Mark Cavendish claimed his fourth stage win of the 2016 Tour de France – and 30th of his career – with victory in the Parc des Oiseaux in Villars-les-Dombes.
Cavendish came around the wheel of a complaining Marcel Kittel in the final straight and took victory ahead of Norwegian Alexander Kristoff and world champion Peter Sagan in third.
Cavendish enjoyed his best ever first week of a Tour de France with victories on stages one, four and six, and the Dimension Data rider proved he still has strong form after coming through the first mountain tests.
Last week Cavendish moved past Bernard Hinault in second in the all-time list of Tour stage winners and this latest success leaves him four behind the record of five-time Tour winner Eddy Merckx.
There has been speculation throughout the Tour that the Manxman would at some point withdraw to focus on preparations for racing on the track at the Rio Olympics, but with his form so strong he will also have an eye on a fifth career victory on the Champs-Elysees in Paris.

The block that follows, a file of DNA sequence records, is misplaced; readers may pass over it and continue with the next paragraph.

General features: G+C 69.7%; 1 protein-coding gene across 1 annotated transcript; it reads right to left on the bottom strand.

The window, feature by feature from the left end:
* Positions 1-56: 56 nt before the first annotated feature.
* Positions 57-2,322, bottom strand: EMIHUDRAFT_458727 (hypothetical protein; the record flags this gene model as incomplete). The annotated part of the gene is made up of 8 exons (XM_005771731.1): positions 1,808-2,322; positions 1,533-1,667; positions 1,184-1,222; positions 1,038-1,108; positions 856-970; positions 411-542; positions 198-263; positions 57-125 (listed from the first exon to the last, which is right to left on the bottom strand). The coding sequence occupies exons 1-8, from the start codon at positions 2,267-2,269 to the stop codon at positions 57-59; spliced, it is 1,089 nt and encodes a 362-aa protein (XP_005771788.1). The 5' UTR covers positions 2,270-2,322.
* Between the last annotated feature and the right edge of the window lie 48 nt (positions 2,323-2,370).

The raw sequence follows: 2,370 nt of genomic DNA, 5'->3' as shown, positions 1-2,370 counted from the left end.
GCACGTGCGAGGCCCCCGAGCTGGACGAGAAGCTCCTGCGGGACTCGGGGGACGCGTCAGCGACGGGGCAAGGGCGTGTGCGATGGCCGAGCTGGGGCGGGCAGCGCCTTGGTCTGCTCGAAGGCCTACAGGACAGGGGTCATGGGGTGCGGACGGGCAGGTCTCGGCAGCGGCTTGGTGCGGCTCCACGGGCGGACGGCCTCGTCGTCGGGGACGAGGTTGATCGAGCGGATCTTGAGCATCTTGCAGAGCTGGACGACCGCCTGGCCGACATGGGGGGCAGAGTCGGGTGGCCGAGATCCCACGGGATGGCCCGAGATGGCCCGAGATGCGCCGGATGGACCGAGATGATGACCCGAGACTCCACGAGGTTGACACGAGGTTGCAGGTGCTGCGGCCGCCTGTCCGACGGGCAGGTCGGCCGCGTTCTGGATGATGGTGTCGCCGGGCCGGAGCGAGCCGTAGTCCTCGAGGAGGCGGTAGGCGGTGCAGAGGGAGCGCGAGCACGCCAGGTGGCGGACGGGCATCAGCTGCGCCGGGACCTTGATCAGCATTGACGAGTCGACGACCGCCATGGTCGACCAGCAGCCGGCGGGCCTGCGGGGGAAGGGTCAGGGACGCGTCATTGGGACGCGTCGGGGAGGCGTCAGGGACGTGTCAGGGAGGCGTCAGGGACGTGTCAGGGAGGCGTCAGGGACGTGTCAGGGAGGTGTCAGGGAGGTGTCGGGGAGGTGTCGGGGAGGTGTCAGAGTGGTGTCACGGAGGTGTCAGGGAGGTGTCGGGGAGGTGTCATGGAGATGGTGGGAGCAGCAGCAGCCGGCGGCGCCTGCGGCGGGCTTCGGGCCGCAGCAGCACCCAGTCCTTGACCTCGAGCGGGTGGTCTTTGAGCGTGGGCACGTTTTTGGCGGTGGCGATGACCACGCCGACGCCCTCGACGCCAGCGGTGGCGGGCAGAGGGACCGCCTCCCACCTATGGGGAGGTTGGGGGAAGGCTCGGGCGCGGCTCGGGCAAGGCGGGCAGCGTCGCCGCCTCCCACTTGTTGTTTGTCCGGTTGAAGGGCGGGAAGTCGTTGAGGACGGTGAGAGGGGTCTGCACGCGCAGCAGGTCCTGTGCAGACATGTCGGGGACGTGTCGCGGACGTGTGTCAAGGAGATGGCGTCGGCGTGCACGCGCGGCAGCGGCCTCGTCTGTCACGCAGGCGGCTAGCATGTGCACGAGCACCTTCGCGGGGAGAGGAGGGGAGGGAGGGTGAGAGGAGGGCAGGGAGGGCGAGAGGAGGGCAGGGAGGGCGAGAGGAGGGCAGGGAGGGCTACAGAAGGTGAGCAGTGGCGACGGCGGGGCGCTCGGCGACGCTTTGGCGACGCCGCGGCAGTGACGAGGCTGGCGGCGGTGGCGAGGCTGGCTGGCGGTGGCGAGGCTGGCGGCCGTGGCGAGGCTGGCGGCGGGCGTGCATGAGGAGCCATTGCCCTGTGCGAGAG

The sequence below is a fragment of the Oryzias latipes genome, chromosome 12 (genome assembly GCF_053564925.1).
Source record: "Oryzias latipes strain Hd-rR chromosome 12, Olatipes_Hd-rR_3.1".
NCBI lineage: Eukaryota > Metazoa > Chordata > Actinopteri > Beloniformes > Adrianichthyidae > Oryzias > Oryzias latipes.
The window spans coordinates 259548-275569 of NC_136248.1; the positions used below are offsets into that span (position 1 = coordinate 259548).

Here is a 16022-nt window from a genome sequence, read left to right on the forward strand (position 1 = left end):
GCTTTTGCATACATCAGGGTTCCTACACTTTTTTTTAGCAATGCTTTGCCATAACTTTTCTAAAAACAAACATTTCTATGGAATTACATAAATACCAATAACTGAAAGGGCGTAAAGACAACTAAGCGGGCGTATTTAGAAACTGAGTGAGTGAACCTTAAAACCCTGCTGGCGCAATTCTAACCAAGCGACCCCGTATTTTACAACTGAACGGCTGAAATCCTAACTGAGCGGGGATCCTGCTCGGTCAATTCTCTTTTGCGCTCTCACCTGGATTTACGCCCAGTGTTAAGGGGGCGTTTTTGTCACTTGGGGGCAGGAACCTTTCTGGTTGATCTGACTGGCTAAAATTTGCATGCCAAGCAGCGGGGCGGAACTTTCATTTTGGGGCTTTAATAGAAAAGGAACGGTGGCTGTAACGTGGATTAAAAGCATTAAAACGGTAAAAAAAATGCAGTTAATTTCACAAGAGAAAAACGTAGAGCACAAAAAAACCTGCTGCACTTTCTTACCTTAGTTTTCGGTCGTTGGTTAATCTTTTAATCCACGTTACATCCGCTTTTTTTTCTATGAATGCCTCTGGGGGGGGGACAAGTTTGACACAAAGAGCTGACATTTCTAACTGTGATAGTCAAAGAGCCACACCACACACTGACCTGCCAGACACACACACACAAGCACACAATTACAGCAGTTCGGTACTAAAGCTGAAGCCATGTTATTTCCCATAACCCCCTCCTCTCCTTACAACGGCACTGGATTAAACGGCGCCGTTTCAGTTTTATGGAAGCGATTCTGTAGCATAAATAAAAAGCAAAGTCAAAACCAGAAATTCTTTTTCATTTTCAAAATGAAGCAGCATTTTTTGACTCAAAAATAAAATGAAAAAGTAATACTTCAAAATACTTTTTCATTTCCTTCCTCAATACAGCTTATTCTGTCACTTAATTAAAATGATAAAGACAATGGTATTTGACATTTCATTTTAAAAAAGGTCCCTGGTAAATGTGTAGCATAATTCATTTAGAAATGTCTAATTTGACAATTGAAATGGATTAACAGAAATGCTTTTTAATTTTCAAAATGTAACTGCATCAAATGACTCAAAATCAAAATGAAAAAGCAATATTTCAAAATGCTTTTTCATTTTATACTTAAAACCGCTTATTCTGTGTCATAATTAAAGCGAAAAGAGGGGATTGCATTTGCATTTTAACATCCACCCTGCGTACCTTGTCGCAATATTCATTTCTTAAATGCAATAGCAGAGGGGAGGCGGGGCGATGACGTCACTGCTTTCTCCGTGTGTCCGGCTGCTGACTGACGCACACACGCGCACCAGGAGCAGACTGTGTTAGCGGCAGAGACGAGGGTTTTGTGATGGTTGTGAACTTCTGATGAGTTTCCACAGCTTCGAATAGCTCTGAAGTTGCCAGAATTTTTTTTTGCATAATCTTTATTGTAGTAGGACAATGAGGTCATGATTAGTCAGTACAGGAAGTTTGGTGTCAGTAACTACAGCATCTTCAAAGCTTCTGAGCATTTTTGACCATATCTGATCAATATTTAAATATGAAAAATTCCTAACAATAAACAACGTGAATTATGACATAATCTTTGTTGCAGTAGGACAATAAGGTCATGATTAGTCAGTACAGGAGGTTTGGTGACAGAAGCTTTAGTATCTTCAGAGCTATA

Kittel, having made his move first, ended up fifth and behind fellow German John Degenkolb.
Team Sky's Chris Froome finished safely in the pack to retain the yellow jersey.
As Cavendish crossed the line, Kittel was seen waving an arm in frustration, having felt Cavendish cut across him in the final metres.
The result remained provisional as the race jury reviewed the images. However, Cavendish's win was soon confirmed.
As France began three days of national mourning, there was a minute's silence prior to the start of the stage in Montelimar to honour the victims of Thursday's terrorist attack in Nice.
The start time had been brought forward due to the strong headwinds blowing from the north and when they did start moving, the pace was understandably slow along the 208.5km route.
It took time for the break to get away, but Jeremy Roy (FDJ), Alex Howes (Cannondale), Cesare Benedetti (Bora-Argon 18) and Martin Elmiger (IAM Cycling) eventually got away.
They built a lead which maxed out at four and half minutes but though Roy and Elmiger fought hard to stay clear in the wind, they shook hands and were mopped up with three kilometres to go as the sprint trains took over.